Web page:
Clinical Update: Promising Results From First-of-Its-Kind CRISPR Trial To Treat Solid Tumours
PACT Pharma is a privately-held biopharmaceutical company developing personalised neo-antigen-specific and off-the-shelf T cell receptor (TCR)-T cell therapies to treat a range of solid tumours.
Last week, the company shared results from a Phase 1 clinical trial evaluating an experimental CRISPR-edited cancer-specific TCR-T cell therapy, which involved 16 adult participants with breast, colon or lung cancer. The trial was conducted in collaboration with nine academic centres using PACT Pharma's proprietary tumour-specific TCR-T cell engineering platforms. The findings were published in Nature.
A tumour-specific TCR-T cell therapy that attacks cancer
Our immune systems contain T cells that can recognise and kill cancer cells through recognition of neo-antigens by the T cell receptor (TCR). Neo-antigens are a class of tumour-specific antigens that arise through somatic mutations in the genomes of cancer cells.
In most cases, the number of naturally-occurring cancer-targeting T cells will be much too low to mount an immune response capable of eradicating a patient's tumour(s). The therapeutic strategy behind PACT's experimental candidate is devised to boost a patient's own immune sytem by redirecting their T cells to fight cancer.
For the new experimental therapy, which is referred to as NeoTCR-P1, the team sequenced DNA from blood samples and tumour biopsies for every patient in the trial to identify neo-antigens that would trigger a cancer-specific T cell response. They then applied a series of in silico and laboratory analyses to identify TCRs that would be capable of recognising these neo-antigen-specific TCRs.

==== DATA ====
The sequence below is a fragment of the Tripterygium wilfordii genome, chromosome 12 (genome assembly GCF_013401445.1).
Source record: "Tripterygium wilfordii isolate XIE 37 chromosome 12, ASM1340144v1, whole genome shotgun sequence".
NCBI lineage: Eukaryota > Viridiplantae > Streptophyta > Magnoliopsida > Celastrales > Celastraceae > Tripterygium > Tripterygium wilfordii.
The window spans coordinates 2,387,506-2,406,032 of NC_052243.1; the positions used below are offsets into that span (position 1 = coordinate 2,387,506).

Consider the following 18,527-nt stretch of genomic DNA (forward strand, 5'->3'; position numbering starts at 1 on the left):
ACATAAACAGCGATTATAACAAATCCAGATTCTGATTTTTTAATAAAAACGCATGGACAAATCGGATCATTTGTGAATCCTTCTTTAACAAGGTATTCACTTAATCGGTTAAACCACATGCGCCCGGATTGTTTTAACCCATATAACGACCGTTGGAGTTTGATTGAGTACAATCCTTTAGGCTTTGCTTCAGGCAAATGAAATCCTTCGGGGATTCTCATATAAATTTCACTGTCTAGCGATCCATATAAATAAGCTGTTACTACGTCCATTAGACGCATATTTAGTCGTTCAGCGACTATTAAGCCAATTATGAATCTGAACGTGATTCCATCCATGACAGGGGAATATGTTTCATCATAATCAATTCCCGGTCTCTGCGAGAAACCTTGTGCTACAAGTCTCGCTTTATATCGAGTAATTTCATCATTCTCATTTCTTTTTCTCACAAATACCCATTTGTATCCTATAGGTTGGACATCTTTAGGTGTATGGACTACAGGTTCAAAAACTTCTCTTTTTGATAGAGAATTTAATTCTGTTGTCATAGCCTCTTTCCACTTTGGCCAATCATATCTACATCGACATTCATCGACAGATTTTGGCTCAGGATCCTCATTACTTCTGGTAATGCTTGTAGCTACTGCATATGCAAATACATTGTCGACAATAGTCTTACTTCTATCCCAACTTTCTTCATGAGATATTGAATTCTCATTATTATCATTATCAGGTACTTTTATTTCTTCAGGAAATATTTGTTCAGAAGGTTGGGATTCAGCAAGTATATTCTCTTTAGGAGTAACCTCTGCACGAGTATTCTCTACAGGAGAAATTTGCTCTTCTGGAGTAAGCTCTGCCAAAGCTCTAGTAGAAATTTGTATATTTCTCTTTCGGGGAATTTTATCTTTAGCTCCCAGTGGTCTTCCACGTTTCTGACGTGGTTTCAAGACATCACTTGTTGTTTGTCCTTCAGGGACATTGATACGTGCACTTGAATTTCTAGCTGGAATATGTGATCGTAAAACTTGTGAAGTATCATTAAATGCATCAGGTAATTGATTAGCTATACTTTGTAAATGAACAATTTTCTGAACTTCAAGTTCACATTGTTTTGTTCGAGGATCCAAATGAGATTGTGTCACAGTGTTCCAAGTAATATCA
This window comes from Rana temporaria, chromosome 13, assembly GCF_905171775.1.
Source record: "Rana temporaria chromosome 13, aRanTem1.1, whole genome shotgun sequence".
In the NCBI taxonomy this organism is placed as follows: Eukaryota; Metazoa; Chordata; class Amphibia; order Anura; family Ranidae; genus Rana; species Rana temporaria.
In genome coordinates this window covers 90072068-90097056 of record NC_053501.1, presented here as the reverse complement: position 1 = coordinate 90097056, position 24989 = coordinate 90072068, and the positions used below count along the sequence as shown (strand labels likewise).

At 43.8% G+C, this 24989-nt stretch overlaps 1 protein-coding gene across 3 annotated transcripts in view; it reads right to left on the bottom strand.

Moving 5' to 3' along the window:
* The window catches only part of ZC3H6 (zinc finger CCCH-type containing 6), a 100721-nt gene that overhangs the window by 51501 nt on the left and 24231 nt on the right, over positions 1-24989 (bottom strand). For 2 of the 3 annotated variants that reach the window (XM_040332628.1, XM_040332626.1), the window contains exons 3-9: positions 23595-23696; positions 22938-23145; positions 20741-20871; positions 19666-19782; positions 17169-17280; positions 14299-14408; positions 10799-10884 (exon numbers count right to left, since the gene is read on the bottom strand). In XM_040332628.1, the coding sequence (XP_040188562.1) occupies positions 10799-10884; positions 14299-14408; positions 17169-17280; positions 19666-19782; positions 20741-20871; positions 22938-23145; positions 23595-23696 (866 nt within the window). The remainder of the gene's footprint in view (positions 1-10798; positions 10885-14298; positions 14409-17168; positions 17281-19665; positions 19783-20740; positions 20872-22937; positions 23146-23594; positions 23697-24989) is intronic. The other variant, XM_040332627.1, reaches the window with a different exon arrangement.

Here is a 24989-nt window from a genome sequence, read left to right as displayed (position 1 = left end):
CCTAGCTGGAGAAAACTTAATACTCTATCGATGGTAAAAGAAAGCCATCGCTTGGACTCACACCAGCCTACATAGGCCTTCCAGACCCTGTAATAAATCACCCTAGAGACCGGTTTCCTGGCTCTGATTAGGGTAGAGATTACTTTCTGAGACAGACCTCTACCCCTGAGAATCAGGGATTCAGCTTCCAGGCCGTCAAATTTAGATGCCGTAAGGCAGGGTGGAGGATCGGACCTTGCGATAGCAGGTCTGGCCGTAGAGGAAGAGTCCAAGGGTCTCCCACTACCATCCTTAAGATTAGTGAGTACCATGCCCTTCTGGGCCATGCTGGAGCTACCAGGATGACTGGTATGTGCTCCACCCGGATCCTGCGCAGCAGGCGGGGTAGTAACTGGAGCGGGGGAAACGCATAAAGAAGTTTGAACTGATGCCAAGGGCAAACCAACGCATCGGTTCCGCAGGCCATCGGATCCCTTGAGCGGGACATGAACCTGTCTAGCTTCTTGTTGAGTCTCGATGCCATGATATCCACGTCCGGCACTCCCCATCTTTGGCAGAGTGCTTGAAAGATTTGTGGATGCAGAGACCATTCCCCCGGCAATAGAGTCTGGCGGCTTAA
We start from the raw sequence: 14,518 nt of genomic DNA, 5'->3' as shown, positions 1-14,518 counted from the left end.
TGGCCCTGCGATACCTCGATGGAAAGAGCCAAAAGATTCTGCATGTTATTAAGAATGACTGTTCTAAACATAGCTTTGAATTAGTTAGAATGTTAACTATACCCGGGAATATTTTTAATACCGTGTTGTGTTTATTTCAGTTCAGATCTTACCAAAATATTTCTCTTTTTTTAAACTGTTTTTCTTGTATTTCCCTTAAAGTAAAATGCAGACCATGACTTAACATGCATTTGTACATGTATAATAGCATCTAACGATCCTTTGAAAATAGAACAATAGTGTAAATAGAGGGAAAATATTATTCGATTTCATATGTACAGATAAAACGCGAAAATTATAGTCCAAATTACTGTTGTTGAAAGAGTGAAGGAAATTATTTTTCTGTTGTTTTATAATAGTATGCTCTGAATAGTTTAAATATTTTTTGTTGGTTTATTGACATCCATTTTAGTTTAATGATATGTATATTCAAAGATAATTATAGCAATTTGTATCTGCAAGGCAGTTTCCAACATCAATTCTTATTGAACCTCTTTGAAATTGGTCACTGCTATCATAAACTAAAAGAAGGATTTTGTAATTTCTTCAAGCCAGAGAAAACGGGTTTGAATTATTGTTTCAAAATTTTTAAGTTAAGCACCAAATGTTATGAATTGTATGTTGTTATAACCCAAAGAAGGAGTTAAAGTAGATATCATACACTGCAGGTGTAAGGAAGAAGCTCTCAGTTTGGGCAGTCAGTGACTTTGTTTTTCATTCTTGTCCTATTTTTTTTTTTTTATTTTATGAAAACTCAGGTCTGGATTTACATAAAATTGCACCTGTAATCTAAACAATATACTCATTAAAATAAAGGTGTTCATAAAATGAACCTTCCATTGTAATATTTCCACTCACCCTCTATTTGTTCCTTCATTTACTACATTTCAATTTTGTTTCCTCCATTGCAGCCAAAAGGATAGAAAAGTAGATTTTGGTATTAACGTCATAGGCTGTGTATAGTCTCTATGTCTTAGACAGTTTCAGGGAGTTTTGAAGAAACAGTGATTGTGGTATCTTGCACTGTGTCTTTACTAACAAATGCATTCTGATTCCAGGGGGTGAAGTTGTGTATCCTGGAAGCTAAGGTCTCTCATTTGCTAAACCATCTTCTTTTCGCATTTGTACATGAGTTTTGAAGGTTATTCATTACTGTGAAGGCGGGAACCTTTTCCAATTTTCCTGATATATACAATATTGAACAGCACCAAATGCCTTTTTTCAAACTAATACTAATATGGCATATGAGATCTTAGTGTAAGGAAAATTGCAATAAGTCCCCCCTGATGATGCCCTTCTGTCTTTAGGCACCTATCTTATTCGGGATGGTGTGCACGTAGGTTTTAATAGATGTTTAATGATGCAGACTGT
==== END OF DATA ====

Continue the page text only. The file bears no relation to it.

Patients' T cells were then isolated and CRISPR-edited via electroporation with Cas9 protein, guide RNAs to knock-out the endogenous TCR genes (TCRα (TRAC) and TCRβ (TRBC)), and a HR template plasmid encoding the transgenic neoTCR.
These edited T cells were then scaled up to large numbers and up to three neoTCR-transgenic cell products, each expressing a distinct patient-specific neoTCR, were administered intravenously to each patient following a course of conditioning chemotherapy (to dampen the immune response and make way for the edited cells).
Promising results so far in first-of-its-kind trial
In the published manuscript, the authors report that the CRISPR-edited T cells preferentially trafficked to the tumour and could be recovered from post-infusion biopsies in all patients where biopsies were available. They also note that the CRISPR-edited T cells frequently represented the top 2-20% of immune cells in the tumour, and a reduction in tumour size was observed in some lesions of a single patient with lung cancer.
Expected side effects associated with conditioning chemotherapy were observed across the cohort, and two patients exhibited potential side effects from the gene-edited cells, including trasient fevers and chills, and confusion. Overall, the findings show that the NeoTCR-P1 cells were well tolerated with promising early indications of clinical activity.
The NeoTCR-P1 trial is the first to evaluate a gene-edited therapeutic candidate that has undergone knock-out of endogenous genes (i.e. naturally-occuring TCR-encoding genes) by substitution with genes isolated from the same patient, in this case the identified neoTCR-encoding genes.
We will continue to provide further updates on this trial as they emerge. For a complete overview of current gene editing clinical trials, check out CRISPR Medicine News' Clinical Trials Database.
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PACT Pharma, Inc.
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